A 21-year-old man from Holland Ohio, was arrested by the FBI on Friday for planning an attack on a local synagogue.
Damon Joseph was charged with a count of attempting to provide material support to the Islamic State.
“Damon Joseph was allegedly inspired by ISIS’s call to violence and hate. He planned to attack the victims, based on their religion, at a Toledo-area synagogue in the name of ISIS, and hoped that it would lead to the deaths of many and spread fear,” said Assistant Attorney General John Demers in a statement from U.S. Department of Justice.
“His alleged actions would be an assault on the liberties and respect for humanity we hold so dear,” continued Demers. “We will continue to make every effort to prevent such attacks from occurring.”
“This man spent months planning a violent terrorist attack on behalf of ISIS here in the United States, and eventually targeted a Jewish synagogue in the Toledo area,” said U.S. Attorney Justin Herdman. “The charges describe a calculated man fueled by an ideology of hatred and intent on killing innocent people. The FBI, our police and Justice Department employees are to be credited for working to stop the defendant before he could act.”
According to Acting Special Agent in Charge Jeff Fortunato of the FBI’s Cleveland Division, Joseph ultimately decided “to target two Toledo-area synagogues for a mass-casualty attack in the name of ISIS” and “will now be accountable in a court of law for his pursuit of a violent act of terrorism upon our fellow citizens attending their desired house of worship.”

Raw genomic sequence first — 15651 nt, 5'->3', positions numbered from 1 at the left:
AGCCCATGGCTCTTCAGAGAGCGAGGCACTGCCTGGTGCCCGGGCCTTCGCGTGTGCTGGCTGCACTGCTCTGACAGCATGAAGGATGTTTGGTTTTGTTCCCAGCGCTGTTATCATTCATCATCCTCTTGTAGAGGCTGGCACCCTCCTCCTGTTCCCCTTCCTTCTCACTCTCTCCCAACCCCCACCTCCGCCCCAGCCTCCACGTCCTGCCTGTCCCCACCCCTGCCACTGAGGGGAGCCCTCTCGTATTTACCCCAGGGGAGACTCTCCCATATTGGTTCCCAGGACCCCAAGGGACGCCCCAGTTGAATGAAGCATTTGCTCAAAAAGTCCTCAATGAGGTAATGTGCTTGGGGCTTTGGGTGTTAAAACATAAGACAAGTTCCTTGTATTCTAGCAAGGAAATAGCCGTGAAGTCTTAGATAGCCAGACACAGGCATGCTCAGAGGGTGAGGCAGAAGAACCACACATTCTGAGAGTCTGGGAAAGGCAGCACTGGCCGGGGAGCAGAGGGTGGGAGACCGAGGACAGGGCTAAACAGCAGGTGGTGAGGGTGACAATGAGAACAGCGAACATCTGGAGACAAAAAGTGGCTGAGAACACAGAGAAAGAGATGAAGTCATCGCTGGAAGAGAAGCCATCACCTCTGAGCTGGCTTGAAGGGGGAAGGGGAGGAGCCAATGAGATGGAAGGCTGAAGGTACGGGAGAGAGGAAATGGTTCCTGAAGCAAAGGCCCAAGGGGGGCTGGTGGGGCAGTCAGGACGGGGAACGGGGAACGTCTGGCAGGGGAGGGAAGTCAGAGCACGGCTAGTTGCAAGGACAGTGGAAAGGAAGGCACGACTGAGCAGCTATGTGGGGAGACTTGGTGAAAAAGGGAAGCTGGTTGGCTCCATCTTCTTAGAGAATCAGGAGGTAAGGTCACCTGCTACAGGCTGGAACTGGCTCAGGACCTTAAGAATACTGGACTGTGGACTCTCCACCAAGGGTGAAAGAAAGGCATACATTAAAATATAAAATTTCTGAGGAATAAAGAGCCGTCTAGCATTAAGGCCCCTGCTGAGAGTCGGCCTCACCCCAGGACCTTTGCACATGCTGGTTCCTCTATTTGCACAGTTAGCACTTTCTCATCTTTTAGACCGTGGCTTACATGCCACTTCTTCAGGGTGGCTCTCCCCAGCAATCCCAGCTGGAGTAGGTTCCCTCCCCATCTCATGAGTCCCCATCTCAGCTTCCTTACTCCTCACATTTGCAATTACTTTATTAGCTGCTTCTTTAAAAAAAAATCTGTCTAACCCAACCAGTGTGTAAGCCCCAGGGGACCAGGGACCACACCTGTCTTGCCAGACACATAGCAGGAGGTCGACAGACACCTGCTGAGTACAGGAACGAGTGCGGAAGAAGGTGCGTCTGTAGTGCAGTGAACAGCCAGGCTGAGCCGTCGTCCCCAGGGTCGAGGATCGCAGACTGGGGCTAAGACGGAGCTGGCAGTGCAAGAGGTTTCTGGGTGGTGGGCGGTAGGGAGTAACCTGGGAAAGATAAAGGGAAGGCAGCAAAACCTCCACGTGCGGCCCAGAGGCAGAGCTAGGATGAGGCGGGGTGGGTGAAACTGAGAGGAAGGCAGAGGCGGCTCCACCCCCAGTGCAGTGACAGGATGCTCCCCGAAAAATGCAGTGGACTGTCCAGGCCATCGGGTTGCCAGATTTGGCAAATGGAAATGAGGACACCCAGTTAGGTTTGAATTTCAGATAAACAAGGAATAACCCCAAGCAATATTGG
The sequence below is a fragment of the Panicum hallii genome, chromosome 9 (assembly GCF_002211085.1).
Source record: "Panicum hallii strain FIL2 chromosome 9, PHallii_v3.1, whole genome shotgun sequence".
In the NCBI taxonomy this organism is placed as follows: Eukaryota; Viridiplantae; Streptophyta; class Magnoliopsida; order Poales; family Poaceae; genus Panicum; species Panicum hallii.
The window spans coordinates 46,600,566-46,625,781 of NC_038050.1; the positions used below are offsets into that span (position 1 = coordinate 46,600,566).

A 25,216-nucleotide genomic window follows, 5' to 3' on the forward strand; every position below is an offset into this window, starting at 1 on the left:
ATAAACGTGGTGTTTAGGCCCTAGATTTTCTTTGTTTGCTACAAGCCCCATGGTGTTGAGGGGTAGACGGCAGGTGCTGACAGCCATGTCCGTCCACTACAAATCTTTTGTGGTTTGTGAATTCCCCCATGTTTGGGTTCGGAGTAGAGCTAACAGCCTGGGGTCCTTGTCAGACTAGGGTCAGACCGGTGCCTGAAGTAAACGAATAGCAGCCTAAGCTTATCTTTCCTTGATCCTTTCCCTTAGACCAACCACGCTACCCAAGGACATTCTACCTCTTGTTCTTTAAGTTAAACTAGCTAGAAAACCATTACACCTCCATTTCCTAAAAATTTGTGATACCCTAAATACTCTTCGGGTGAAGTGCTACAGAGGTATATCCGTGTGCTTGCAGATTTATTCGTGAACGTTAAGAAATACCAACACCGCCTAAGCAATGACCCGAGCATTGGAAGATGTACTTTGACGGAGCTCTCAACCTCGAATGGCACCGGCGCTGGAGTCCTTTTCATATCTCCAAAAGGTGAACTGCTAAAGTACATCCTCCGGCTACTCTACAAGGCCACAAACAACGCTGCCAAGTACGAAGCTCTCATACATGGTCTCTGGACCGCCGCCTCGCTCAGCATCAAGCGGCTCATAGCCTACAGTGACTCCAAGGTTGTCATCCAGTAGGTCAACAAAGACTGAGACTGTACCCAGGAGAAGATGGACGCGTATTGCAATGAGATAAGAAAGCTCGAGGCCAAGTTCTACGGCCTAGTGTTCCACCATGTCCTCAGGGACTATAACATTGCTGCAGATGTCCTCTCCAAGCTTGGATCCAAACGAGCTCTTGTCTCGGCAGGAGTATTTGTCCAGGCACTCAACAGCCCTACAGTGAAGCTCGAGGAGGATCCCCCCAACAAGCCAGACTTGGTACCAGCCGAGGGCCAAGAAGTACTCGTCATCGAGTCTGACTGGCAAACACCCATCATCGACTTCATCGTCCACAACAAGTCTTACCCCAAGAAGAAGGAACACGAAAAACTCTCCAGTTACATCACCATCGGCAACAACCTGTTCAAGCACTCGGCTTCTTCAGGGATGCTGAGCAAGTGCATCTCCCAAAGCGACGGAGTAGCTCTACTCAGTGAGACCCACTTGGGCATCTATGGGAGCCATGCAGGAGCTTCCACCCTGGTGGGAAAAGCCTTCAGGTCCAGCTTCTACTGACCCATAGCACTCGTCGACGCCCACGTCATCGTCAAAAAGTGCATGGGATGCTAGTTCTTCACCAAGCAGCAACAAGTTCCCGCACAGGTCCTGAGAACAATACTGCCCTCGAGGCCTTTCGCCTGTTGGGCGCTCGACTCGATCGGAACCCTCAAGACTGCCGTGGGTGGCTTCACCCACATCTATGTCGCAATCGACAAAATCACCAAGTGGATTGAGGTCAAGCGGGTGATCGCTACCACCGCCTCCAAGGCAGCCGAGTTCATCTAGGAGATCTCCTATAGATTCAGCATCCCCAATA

On Oct. 30, Joseph and an undercover FBI agent communicated regarding the deadliest attack in American Jewish history at the Tree of Life*Or L’Simcha Synagogue in Pittsburgh. “I admire what the guy did with the shooting actually,” said Joseph.
“On behalf of the citizens of Toledo, I would like to thank the FBI, Homeland Security, the Toledo Police Department and all law-enforcement agencies who played a role in helping to prevent a potential catastrophe,” said Toledo Mayor Wade Kapszukiewicz in a statement. “We cannot tolerate hate directed toward people of Jewish faith or of any other religion, and last month’s mass killing at a Pittsburgh synagogue is a reminder of just how real this threat is.”
“As Hanukkah concludes this evening, all Toledoans should reflect on the holiday’s themes of liberation, identity, and most importantly, freedom from religious persecution,” added Kapszukiewicz.
If convicted, Joseph faces up to 20 years behind bars.